The opinion of the court was delivered by: DENLOW
Defendant, Board of Fire and Police Commissioners of the City of Elmhurst ("Board"), moves to dismiss Plaintiff's Amended Complaint on the basis that Plaintiff's Amended Complaint naming the Board is time barred under the Age Discrimination in Employment Act of 1978, 29 U.S.C. § 626(d) and § 633(b). The Board raises two issues. First, the Board claims Plaintiff's charge of discrimination filed against it on August 12, 1996, with the Equal Employment Opportunity Commission ("EEOC") is time barred pursuant to 29 U.S.C. § 626(d) because it was filed more than 300 days after the alleged unlawful practice occurred. Second, the Board argues that Plaintiff's Amended Complaint naming the Board was filed less than 60 days after Plaintiff filed its EEOC charge against the Board, and is time barred pursuant to 29 U.S.C. § 633(b). For the reasons set forth below, the Court denies the Board's Motion to Dismiss.
On April 30, 1996, Plaintiff, Richard Kopec, filed a complaint against the City of Elmhurst ("City") alleging that the City discriminated against him based on his age under the Age Discrimination in Employment Act of 1967 ("ADEA"). Plaintiff claims that this alleged discrimination occurred on September 6, 1995, when the City refused to hire him as a full time police officer (Amended Complaint, P21). On October 12, 1995, Plaintiff appeared at the EEOC and filed a charge of discrimination against the City (Affidavit of Richard T. Kopec ("Kopec Aff."), P3). At that time, Plaintiff did not name the Board in its EEOC charge (Kopec Aff., P3). On January 29, 1996, the EEOC issued Plaintiff a right to sue letter against the City (Kopec Aff., P11, Ex. 3).
Sometime after receiving the right to sue letter, Plaintiff discovered that the Board was a necessary defendant because of its substantial involvement in the City's hiring decisions (Kopec Aff., P4). Plaintiff then filed an additional charge with the EEOC on August 12, 1996, naming the Board as a defendant (Kopec Aff., P14). The EEOC issued a right to sue letter against the Board on August 29, 1996 (Kopec Aff., P16-17). On September 6, 1996, Plaintiff filed a Motion for Leave to File an Amended Complaint naming the Board. This Court granted Plaintiff's Motion on November 14, 1996, and Plaintiff filed the Amended Complaint that day.
The Board now moves to dismiss Plaintiff's Amended Complaint on the grounds that (1) Plaintiff improperly filed a charge of discrimination against the Board more than 300 days after the alleged unlawful practice occurred pursuant to 29 U.S.C. § 626(d), and (2) Plaintiff's Amended Complaint naming the Board was filed less than 60 days after a charge of unlawful discrimination was filed with the EEOC against the Board in violation of 29 U.S.C. § 633(b).
Summary judgment "shall be rendered forthwith if the pleadings, depositions, answers to interrogatories, and admissions on file, together with the affidavits, if any, show that there is no genuine issue as to any material fact and that the moving party is entitled to a judgment as a matter of law." Fed.R.Civ.P. 56(c); Celotex Corp. v. Catrett, 477 U.S. 317, 327, 106 S. Ct. 2548, 2555, 91 L. Ed. 2d 265 (1986).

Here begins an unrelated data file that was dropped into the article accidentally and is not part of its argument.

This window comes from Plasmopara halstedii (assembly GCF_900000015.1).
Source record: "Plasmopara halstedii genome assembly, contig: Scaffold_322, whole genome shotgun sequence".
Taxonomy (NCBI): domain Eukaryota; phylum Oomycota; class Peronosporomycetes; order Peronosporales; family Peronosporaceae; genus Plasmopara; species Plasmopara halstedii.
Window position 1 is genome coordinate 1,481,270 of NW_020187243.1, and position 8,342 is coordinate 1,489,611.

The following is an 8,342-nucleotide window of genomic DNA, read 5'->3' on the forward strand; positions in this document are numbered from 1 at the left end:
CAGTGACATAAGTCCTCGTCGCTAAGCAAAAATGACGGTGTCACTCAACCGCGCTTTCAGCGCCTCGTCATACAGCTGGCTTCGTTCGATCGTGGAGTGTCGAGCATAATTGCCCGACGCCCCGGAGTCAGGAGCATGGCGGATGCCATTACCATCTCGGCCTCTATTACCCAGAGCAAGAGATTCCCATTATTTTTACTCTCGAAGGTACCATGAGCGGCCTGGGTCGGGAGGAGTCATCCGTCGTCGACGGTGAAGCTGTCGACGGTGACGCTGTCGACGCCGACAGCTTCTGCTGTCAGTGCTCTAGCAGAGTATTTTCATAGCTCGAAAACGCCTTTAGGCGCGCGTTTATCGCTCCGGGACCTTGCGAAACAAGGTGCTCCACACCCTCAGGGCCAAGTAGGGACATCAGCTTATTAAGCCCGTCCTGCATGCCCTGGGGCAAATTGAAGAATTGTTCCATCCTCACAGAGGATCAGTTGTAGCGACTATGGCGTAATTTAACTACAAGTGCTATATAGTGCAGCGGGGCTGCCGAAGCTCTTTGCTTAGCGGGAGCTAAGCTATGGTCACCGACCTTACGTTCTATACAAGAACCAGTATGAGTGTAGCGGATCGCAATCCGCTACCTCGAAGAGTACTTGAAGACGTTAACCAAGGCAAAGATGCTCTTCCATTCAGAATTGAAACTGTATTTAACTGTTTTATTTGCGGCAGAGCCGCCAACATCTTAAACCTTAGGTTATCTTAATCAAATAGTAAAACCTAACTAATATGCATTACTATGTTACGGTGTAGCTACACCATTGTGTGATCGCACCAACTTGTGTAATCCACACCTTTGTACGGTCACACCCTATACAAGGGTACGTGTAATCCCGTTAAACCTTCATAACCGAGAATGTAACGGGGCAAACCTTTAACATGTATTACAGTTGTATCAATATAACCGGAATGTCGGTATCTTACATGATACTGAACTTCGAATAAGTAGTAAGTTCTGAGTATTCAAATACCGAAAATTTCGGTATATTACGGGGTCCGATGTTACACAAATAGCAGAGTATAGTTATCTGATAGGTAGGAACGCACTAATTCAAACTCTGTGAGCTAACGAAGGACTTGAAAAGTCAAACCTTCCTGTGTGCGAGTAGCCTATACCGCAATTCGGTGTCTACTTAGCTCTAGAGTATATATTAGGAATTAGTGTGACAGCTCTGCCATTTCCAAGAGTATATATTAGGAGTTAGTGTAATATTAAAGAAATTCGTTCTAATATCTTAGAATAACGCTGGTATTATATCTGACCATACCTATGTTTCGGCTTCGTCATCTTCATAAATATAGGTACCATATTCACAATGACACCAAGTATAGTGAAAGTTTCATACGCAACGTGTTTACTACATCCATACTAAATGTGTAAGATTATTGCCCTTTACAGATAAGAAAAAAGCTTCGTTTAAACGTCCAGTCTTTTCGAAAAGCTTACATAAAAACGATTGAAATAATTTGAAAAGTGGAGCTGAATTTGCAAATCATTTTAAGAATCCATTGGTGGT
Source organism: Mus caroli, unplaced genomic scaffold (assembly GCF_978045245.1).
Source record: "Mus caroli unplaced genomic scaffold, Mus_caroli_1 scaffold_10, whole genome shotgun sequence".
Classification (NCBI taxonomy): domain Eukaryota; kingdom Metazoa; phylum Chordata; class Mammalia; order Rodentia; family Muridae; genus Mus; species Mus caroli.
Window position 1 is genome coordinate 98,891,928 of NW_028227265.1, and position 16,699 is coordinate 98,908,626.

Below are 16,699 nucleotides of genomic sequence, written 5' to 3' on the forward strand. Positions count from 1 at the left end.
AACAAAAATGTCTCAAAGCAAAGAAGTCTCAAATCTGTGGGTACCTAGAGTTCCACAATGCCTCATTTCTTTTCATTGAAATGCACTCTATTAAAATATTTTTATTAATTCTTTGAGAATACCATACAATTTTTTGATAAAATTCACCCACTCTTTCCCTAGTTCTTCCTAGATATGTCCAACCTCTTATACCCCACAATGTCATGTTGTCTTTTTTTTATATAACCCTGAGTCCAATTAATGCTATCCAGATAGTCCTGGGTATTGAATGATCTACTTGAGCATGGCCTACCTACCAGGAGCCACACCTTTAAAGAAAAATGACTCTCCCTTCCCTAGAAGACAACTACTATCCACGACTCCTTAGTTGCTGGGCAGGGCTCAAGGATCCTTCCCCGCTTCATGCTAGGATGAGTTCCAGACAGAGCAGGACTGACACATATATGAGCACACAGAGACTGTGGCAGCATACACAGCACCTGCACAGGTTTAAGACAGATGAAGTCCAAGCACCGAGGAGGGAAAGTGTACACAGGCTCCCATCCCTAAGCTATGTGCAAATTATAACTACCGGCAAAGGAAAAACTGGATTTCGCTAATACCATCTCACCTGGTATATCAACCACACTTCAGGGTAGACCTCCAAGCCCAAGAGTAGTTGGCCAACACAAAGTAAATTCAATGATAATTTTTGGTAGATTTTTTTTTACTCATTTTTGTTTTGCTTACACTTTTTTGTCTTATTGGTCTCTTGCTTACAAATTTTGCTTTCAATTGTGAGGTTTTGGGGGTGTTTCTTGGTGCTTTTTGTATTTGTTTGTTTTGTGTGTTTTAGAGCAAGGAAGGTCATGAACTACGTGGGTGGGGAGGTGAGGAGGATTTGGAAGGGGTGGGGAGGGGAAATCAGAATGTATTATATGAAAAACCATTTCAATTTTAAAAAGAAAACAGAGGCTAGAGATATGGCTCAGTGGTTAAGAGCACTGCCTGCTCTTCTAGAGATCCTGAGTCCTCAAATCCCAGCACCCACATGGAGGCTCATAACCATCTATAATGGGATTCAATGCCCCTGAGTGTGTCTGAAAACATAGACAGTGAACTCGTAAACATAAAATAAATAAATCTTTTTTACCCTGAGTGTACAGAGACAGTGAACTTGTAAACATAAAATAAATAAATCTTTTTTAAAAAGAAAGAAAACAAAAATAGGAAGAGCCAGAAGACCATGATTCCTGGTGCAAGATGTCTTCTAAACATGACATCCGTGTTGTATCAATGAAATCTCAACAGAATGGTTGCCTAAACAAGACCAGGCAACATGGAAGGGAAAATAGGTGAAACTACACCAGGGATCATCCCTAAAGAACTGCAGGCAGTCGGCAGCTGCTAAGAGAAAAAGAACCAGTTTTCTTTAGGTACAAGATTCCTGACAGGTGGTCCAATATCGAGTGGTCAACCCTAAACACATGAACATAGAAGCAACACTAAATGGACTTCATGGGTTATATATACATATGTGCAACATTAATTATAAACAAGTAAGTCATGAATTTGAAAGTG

When reviewing the record on summary judgment, the court must draw all reasonable inferences in the light most favorable to the nonmovant. Hill v. Burrell Communications Group, Inc., 67 F.3d 665, 667 (7th Cir. 1995). To avert summary judgment, however, plaintiff "must do more than simply show that there is some metaphysical doubt as to the material facts." Matsushita Elec. Indus. Co., Ltd. v. Zenith Radio Corp., 475 U.S. 574, 586, 106 S. Ct. 1348, 1356, 89 L. Ed. 2d 538, (1986). A dispute about a material fact is genuine only if the evidence presented is such that a reasonable jury could return a verdict for the nonmovant. Anderson v. Liberty Lobby, Inc., 477 U.S. 242, 248, 106 S. Ct. 2505, 2510, 91 L. Ed. 2d 202 (1986). A summary judgment proceeding is not a vehicle for the resolution of factual disputes; it is designed to determine whether there is any material dispute of fact that requires a trial. Id. If no reasonable jury could find for the party opposing the motion, it must be granted. Hedberg v. Indiana Bell Tel. Co., 47 F.3d 928, 931 (7th Cir. 1995).
A. Plaintiff's Failure to File Within 300 Days of Alleged Unlawful Conduct
Plaintiff failed to file a charge against the Board with the EEOC within 300 days of the alleged unlawful discrimination as generally required by 29 U.S.C. § 626(d). Plaintiff failed to name the Board at the same time it named the City in its original discrimination charge (Kopec Aff., Ex. 1). Before precluding Plaintiff's suit against the Board, the Court must determine whether Plaintiff had sufficient reason for failing to name the Board within the 300 day statutory period. Hamilton v. Komatsu Dresser Indus., Inc., 964 F.2d 600, 605 (7th Cir.), cert. denied, 506 U.S. 916, 113 S. Ct. 324, 121 L. Ed. 2d 244 (1992).
In general, a party not named in an EEOC charge may not be sued under the ADEA. Schnellbaecher v. Baskin Clothing Co., 887 F.2d 124, 126 (7th Cir. 1989). Although identifying individuals or entities in a charge of discrimination is a prerequisite to filing suit, it is not a jurisdictional requirement, but rather a statute of limitations. Id. It is well settled that the limitations period of the ADEA is not absolute, but subject to equitable modification. Zipes v. Trans World Airlines, Inc., 455 U.S. 385, 393, 102 S. Ct. 1127, 1132, 71 L. Ed. 2d 234 (1982); Chakonas v. City of Chicago, 42 F.3d 1132, 1135 (7th ...